The visitor’s computer did some quick calculations and revealed that with our budgeted one hour of flex time we could become sufficiently acquainted with the parking lot. To drive the entire park, and maybe get out for a quick walk around a rock structure or two, would take upwards of four hours.
Cheeky little machine. “Well, fine,” we declared, “we’ll see how far we get.”
If you travel anywhere along the main loops of Yellowstone National Park, it is no longer necessary to bring a map or tour guide. Simply stop whenever you see a fleet of mismatched family vehicles parked precariously along the side of the road and you are sure to see all the most famous (and most easily reached) destinations. The same seemed to be true at Arches. This method is certainly not the most profound way to visit any natural or man-made wonder, and it is certainly not a preferred method of acquainting myself with a new place, but with our limited time we mostly followed suit.
An hour later our hour was up. Because that’s how time works. But we elected to stay a little bit longer, schedules be damned. Our appetites for Arches were barely whetted and we desperately wanted to hike along some trails to get up close and personal to the rock feature wonders. The air was hot and dry, and the land beckoned to us. Sadly the demands of our time pieces demanded more urgently. And so on we moved.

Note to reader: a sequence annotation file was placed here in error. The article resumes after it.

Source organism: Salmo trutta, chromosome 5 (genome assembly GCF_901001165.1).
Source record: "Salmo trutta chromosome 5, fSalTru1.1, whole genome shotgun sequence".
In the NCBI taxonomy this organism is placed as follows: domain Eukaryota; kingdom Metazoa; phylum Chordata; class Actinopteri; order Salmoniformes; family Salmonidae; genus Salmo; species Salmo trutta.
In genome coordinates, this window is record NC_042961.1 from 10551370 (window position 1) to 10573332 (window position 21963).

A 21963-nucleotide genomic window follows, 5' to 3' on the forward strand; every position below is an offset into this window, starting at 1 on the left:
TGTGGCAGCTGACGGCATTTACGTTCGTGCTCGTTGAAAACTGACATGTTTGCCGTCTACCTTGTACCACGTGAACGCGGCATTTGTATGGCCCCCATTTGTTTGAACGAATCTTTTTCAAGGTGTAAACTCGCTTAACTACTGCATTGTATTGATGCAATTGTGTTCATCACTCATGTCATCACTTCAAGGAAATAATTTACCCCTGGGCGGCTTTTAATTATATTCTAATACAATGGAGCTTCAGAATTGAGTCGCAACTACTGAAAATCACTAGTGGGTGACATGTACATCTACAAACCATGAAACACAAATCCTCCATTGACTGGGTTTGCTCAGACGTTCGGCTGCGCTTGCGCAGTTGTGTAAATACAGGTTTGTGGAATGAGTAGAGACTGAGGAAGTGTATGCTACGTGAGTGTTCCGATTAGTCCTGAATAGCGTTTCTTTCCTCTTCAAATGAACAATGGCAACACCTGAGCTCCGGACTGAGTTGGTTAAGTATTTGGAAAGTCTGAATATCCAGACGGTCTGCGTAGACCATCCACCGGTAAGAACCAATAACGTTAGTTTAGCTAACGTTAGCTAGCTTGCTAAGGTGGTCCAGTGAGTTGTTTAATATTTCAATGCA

The second key to such road trips is to have more than one driver ready to roll. Switching off gives the mind and fatigued concentration much needed rest. It’s the same principle behind pilots having copilots. The copilot is on standby to jump to the controls if the pilot comes down with food poisoning, or so say the powers that be in Hollywood.
Shortly after leaving Arches and venturing through Moab where we made a much-needed Slurpee run to 7-Eleven (an aside: you can almost always find a 7-Eleven in all the towns you come across, embrace the fabulous Slurpees), Emily took over driving duties and I fell asleep.
“Anya, we’re here.”
“Here” was Monument Valley.
On one hand, driving through the valley you felt like there had never been a more genuine and authentic piece of Earth as this place. On the other hand, you felt like you were viewing a martian landscape. Hushed, reverent. Wild. Beautiful.
If a herd of wild horses were to run by it would be the most natural addition to the landscape imaginable. Even better would be to saddle up your own horse to explore the land and breathe in the air more fully.
We pulled to the side of the road and inhaled the scene as best you can from the sidelines, then vowed to return and continued on.
Our entry point to the Grand Canyon — the ultimate destination on this voyage and the impetus that got us planning — was the little town of Williams, Ariz.
It sits on a stretch of the historic Route 66 and is as cheesy as one could hope. Neon is not in short supply on these avenues. We explored Main Street, taking note of all the Elvis statues and keychains/magnets/sweatshirts/et cetera forever merchandise touting the Route 66 distinction. It was a stark contrast between the ancient natural monuments we had thus far witnessed and this hyped praise for a long ago, man-made triumph that served its purpose and was later decommissioned to be replaced by newer infrastructure.